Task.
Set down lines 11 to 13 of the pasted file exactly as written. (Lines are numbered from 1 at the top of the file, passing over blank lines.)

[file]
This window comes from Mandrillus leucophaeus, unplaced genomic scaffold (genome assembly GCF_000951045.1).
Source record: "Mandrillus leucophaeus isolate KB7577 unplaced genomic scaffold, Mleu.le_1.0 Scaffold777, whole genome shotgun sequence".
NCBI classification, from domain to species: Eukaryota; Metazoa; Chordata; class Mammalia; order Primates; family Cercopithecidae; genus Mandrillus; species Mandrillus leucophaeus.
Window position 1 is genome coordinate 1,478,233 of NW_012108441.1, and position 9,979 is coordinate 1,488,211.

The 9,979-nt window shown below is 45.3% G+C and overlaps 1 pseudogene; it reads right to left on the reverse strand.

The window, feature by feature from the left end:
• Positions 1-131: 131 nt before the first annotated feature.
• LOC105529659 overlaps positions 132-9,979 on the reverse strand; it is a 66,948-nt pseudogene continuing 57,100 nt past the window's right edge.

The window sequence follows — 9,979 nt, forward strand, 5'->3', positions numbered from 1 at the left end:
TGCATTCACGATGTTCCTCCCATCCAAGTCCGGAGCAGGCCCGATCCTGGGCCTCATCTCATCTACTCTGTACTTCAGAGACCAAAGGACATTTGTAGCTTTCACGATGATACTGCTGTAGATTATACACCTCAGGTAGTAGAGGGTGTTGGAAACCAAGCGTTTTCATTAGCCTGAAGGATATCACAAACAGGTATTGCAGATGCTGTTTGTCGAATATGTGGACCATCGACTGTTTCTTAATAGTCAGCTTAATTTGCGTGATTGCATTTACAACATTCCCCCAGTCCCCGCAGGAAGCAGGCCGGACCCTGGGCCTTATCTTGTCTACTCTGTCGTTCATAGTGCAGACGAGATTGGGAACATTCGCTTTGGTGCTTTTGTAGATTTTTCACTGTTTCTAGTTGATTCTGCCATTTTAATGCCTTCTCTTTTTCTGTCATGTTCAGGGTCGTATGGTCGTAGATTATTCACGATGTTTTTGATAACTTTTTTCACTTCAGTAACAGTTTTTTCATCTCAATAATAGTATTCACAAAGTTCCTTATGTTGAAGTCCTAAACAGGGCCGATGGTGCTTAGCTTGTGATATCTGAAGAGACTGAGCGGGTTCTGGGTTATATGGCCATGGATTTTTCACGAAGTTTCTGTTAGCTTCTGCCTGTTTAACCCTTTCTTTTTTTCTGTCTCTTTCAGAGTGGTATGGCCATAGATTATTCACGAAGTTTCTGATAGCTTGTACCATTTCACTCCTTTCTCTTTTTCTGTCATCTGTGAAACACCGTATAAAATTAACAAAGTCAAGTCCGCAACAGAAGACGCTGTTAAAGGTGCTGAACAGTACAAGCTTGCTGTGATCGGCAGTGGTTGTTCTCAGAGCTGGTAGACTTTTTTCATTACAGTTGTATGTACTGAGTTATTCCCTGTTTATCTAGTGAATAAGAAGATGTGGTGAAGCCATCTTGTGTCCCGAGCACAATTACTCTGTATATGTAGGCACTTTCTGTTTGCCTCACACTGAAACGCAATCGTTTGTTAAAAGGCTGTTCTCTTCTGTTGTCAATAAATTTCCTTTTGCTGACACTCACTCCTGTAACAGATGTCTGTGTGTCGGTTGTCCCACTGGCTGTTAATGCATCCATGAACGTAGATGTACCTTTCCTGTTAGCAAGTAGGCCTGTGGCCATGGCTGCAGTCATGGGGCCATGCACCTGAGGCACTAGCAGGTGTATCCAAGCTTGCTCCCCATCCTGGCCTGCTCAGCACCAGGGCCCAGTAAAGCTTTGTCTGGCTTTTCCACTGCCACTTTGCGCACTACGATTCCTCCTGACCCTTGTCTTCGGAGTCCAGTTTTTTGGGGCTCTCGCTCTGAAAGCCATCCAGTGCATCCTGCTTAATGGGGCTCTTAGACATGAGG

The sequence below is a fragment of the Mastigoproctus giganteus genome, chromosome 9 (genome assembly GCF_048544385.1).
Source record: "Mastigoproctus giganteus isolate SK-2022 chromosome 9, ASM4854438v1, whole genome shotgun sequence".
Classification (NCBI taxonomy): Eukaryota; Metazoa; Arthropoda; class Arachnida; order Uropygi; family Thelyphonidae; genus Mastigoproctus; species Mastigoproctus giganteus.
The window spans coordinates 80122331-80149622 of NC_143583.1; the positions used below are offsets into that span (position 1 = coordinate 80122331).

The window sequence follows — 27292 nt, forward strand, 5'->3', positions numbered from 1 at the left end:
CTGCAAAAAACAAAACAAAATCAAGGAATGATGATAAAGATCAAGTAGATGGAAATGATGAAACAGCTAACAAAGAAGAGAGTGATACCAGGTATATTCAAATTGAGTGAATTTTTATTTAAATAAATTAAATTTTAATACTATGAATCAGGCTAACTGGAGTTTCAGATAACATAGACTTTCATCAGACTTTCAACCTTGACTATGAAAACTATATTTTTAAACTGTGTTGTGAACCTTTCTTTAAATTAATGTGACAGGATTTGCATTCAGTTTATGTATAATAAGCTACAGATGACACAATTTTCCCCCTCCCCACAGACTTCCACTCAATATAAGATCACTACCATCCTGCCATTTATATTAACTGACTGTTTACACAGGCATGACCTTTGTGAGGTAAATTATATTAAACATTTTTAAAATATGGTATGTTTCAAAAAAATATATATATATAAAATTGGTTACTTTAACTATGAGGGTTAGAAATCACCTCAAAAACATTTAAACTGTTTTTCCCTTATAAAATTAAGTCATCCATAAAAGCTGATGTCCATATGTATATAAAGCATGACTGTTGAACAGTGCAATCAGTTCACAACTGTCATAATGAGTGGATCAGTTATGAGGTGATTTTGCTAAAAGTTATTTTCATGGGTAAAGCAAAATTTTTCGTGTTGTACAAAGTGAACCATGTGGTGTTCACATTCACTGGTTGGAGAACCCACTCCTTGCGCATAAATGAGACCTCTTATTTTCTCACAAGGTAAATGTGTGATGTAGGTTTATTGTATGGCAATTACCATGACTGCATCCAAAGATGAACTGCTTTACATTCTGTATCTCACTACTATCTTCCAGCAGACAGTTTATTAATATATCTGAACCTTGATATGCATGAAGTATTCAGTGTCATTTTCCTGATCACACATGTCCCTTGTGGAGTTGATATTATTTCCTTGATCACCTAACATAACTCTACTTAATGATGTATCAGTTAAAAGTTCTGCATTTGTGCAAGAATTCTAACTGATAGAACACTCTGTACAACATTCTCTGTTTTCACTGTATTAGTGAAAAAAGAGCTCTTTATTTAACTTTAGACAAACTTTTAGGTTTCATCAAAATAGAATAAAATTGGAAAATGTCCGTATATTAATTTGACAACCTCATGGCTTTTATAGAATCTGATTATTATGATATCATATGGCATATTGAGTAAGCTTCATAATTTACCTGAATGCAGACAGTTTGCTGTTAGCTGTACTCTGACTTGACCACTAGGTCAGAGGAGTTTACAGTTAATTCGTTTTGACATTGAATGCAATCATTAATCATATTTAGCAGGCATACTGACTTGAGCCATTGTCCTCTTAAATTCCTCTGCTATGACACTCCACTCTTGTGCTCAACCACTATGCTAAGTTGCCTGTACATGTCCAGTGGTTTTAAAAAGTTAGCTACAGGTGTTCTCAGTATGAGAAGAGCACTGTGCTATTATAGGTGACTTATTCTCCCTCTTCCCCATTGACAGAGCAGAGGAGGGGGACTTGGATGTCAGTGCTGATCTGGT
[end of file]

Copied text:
The sequence below is a fragment of the Mastigoproctus giganteus genome, chromosome 9 (genome assembly GCF_048544385.1).
Source record: "Mastigoproctus giganteus isolate SK-2022 chromosome 9, ASM4854438v1, whole genome shotgun sequence".
Classification (NCBI taxonomy): Eukaryota; Metazoa; Arthropoda; class Arachnida; order Uropygi; family Thelyphonidae; genus Mastigoproctus; species Mastigoproctus giganteus.